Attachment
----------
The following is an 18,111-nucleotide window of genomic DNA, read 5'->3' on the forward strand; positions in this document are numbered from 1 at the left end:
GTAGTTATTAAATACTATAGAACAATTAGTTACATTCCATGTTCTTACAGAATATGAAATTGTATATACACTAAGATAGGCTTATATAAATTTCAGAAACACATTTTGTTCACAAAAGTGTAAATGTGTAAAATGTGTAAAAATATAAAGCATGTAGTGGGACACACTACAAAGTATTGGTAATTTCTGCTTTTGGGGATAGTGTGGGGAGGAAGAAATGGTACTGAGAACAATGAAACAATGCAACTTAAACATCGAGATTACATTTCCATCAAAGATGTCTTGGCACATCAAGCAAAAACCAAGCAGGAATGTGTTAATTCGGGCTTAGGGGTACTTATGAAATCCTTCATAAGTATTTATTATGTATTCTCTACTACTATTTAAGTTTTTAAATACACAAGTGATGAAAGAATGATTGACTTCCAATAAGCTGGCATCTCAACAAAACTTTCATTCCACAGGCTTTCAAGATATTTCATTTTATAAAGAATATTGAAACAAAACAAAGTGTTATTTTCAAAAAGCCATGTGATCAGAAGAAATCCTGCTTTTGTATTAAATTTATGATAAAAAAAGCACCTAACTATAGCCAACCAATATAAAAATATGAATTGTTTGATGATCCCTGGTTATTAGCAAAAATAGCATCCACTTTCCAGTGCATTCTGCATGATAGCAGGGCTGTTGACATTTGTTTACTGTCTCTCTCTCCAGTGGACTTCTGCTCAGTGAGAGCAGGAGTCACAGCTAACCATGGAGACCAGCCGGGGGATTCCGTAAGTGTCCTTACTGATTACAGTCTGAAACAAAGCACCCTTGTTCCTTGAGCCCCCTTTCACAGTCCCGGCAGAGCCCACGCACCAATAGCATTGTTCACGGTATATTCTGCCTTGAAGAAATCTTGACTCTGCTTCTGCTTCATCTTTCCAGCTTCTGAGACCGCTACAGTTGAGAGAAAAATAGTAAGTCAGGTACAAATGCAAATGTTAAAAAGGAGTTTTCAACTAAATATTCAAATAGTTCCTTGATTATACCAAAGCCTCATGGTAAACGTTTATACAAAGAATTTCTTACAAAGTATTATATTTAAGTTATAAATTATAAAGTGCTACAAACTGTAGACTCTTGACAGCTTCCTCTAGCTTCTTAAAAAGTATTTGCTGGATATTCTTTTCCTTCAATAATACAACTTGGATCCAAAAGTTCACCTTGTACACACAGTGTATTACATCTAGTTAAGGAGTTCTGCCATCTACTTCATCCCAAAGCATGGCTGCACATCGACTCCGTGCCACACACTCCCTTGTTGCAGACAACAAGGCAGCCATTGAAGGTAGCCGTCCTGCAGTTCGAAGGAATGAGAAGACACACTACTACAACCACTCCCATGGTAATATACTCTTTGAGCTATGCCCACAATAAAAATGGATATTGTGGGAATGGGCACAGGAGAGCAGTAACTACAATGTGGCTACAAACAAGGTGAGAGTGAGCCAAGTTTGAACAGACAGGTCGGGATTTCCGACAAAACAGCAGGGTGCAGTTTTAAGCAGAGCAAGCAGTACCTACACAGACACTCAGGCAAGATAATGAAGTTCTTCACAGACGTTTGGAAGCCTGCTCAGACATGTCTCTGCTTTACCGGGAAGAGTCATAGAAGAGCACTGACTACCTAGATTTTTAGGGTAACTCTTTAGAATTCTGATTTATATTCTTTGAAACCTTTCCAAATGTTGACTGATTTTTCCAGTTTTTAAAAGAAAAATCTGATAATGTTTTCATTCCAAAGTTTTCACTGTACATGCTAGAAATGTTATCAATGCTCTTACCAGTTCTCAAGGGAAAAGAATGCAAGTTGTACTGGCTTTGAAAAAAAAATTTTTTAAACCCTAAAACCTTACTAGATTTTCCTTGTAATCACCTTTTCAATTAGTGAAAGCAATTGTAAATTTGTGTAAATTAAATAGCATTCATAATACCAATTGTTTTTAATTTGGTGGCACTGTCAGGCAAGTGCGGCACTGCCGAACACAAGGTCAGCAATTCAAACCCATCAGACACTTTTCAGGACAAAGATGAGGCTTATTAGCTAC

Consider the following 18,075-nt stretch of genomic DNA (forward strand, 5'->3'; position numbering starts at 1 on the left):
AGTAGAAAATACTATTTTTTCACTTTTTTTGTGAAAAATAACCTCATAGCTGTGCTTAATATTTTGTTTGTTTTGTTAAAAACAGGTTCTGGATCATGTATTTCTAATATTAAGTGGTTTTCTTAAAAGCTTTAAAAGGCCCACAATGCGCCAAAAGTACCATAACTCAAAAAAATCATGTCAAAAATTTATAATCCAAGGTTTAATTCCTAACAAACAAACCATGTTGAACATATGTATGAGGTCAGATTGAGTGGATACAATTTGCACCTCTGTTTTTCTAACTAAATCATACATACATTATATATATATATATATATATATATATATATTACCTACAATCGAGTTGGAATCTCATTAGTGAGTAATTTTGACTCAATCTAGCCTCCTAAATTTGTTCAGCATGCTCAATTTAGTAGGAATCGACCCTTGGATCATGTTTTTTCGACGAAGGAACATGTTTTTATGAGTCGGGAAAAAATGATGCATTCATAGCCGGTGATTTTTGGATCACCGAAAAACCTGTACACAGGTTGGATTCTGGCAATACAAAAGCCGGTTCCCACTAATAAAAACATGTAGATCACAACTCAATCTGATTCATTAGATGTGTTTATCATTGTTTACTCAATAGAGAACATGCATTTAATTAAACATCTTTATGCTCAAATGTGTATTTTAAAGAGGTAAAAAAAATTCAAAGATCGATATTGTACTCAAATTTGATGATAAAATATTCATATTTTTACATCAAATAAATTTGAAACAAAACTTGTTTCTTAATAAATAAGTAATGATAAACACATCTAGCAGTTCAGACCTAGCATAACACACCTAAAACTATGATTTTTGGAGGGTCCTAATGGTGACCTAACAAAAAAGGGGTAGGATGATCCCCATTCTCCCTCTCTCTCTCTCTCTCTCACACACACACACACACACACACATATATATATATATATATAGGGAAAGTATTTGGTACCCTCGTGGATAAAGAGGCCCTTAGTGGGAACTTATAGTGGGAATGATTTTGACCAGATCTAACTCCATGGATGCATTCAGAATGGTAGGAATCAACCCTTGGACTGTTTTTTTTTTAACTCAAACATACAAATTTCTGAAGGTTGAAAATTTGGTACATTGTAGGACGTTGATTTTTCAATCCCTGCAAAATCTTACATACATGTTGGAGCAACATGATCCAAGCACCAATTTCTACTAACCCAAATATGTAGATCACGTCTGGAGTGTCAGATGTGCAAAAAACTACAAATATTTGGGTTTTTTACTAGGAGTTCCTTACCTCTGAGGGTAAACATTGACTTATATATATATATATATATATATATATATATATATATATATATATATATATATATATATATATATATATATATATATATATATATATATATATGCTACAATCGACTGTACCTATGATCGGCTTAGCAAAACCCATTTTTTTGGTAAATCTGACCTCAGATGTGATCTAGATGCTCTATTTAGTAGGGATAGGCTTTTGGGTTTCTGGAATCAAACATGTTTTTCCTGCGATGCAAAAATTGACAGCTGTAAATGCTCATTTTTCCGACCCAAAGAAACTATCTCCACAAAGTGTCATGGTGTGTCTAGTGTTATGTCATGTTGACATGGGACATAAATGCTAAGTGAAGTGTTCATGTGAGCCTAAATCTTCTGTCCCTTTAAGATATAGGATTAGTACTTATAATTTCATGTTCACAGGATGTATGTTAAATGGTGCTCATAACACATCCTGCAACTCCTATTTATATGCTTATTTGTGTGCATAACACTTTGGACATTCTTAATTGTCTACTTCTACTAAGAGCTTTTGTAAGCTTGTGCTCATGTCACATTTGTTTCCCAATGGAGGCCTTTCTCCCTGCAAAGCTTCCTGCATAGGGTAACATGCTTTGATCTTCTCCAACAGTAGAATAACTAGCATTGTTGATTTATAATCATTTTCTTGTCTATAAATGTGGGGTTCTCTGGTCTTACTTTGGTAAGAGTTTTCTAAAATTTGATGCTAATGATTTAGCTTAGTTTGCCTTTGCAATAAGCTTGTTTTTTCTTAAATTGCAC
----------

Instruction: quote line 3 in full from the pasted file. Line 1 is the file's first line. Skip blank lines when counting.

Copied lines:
Consider the following 18,075-nt stretch of genomic DNA (forward strand, 5'->3'; position numbering starts at 1 on the left):